There were supply shocks in the global supply chain as many importers shut down their factories and closed their borders particularly China. Nigeria was severely affected because Nigeria is an import-dependent country, and as a result, Nigeria witnessed shortage of crucial supplies like pharmaceutical supplies, spare parts, and finished goods from China. The national budget was also affected. The budget was initially planned with an oil price of US$57 per barrel. The fall in oil price to US$30 per barrel during the pandemic meant that the budget became obsolete and a new budget had to be formed which had to be repriced with at low oil price. Finally, the COVID-19 pandemic affected the Nigerian stock market. Major market indices in the stock market plunged when investors pulled out their investments into so-called safe havens like US Treasury bonds. Stock market investors lost over NGN2.3 trillion (US$5.9bn) barely three weeks after the first case of coronavirus was confirmed and announced in Nigeria on January 28, 2020. The market capitalisation of listed equities, which was valued at NGN13.657 trillion (US$35.2bn) on Friday, February 28, 2020 depreciated by NGN2.349 trillion to NGN11.308 trillion (US$29.1bn) on Monday 23 March 2020.
The restriction of movement affected the transportation of goods from the point of production to the market. According to Kwan, Edeh, Oboh, Pauw and Thurlow (2020), the restrictions directly reduce economic output and household incomes for a large share of the residents who are unable to work and earn an income. Consumer demand is also curtailed directly through measures that prevent consumers from spending money on non-essential goods and services. The policies allowed farms, food and drug manufacturers, and food distributors to continue their activities. Other services considered essential, and therefore exempt, included fuel stations, private security companies, and limited financial services to maintain cash availability and to allow for online transactions.
Kwan, Edeh, Oboh, Pauw and Thurlow (2020), the pandemic affected industries which include manufacturers of cement, basic and fabricated metals, plastics, glass, and furniture products. While port and cargo operations were exempted from movement restrictions, port operators and manufacturers still reported that the lockdown almost immediately resulted in a backlog of containers and increased congestion at the port, as interstate movement restrictions and fear of harassment led to reduced trucking services. Moreover, although manufacturers of food, drugs, pharmaceuticals, among others, were exempted from restrictions, anecdotal evidence suggests that security concerns and supply chain disruptions resulted in companies operating below capacity.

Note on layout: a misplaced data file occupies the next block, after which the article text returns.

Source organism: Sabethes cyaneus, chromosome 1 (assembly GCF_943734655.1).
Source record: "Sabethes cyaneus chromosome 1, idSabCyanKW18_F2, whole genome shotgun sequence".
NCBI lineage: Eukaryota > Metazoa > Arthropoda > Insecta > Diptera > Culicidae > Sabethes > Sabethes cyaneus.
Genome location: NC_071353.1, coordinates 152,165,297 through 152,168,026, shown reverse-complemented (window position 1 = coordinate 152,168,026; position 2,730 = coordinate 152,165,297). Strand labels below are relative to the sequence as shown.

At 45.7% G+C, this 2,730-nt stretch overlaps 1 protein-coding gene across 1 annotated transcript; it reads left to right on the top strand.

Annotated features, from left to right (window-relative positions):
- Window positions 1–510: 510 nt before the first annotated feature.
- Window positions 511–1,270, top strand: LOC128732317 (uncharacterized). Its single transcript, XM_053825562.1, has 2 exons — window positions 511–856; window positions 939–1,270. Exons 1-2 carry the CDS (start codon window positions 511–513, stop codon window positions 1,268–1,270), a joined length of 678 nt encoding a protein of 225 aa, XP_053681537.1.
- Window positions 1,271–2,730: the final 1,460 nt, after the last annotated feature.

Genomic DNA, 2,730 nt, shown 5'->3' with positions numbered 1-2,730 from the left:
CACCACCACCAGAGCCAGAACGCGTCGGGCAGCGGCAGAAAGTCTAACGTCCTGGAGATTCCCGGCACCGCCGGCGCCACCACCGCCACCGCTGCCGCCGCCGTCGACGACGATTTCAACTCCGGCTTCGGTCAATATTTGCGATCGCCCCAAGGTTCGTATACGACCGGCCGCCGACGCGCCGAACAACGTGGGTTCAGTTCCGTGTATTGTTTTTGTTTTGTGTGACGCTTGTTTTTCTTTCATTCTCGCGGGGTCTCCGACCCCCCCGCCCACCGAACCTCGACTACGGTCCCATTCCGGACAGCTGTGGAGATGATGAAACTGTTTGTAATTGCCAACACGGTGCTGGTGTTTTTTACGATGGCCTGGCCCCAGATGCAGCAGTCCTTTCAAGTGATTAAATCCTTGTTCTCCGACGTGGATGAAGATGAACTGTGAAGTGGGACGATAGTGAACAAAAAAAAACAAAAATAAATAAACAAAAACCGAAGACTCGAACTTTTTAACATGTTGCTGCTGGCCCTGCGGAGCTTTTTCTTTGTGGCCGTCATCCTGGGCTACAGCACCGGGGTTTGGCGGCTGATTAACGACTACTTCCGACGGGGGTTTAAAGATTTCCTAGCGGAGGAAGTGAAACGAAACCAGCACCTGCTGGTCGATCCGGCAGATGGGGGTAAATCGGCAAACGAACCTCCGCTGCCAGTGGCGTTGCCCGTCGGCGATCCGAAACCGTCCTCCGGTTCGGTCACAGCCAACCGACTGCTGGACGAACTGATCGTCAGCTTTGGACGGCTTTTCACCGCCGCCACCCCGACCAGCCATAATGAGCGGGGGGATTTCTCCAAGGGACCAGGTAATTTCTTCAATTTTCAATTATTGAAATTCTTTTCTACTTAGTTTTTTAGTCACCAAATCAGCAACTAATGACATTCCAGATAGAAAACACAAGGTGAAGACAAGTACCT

All these effects of COVID 19 pandemic affected the staff of Delta State University, directly or indirectly. On the case of transportation, the staff who had to travel paid exurbanite transport fees, the high prices of household food were also an economic challenge.
1.2 Statement of the Problem
The outbreak of COVID 19 pandemic had cause imaginable economic crisis in the world economy. Nigerian economic activities was also affected through the lockdown policy and COVID 19 protocol. This was a measure to curtail the spread of the virus. The worst that came in 2020 was the COVID 19 pandemic which is causing untold economic hardship on the people. According to some observations on the impact of COVID 19 on informal economic sector, it was noted that during the lockdown, the informal economic sector was affected negatively. Some scholars noted that the formal sector like the universities were not affected as their salaries where been paid. However, the announcement of the lockdown caused price inflation of commodities which affected employed population directly.Therefore, the study sought to investigate the economic impact of COVID 19 pandemic on staff of Delta State University Abraka.
1.3 Research Questions
The following research questions guided the study,
i. What is the economic impact of COVID 19 on Delta State University staff?
ii. What was the difference in economic impact of COVID 19 on teaching and non teaching staff?
iii. What were the economic strategies adopted by staff of Delta State University to mitigate the economic impact of COVID-19 pandemic?
1.4 Purpose of the Study
The general purpose of the study is to investigate the economic impact of COVID 19 on staff of Delta State University, Abraka while the following are the specific objectives
- To examine the economic of COVID 19 on Delta State University staff.
- To examine the difference in economic impact of COVID 19 on teaching and non teaching staff.
- To examine the economic strategies adopted by staff of Delta State University to mitigate the economic impact of COVID-19 pandemic.
1.6 Delimitation of the Study
The study will cover economic impact of COVID-19 pandemic on staff of Delta State University, Abraka. Also, the study is limited to a period of one year (February 2020 to February, 2021.
1.7 Significant of the Study
The study will benefit the following categories of persons; university staffs and academic researchers. Since the study is on the economic impact of COVID 19 on Delta State university staff, the study will help other staff from other university to know how far COVID 19 had affected economic life of staff and the way to mitigate the economic effect since predictions from WHO indicate that the virus has come to stay. Secondly, the study will be use as academic research reference material for student researchers and lecturers. Finally, the study will be use as data for economic planners since the pandemic had caused great economic hardship for SMEs and household activities.
1.8 Definition of Terms
COVID-19: This is a variant of SARS-2 Corona Virus which was discovered in Wuham in December 2019.
Impact: The effect of a subject on object such as the impact of COVID 19 on economic activities
University Staff: These are employees of higher education institutions. There are categorized into teaching and non teaching staff.
Economy: This is the large set of inter-related production and consumption activities that aid in determining how scarce resources are allocated. In an economy, the production and consumption of goods and services are used to fulfill the needs of those living and operating within it.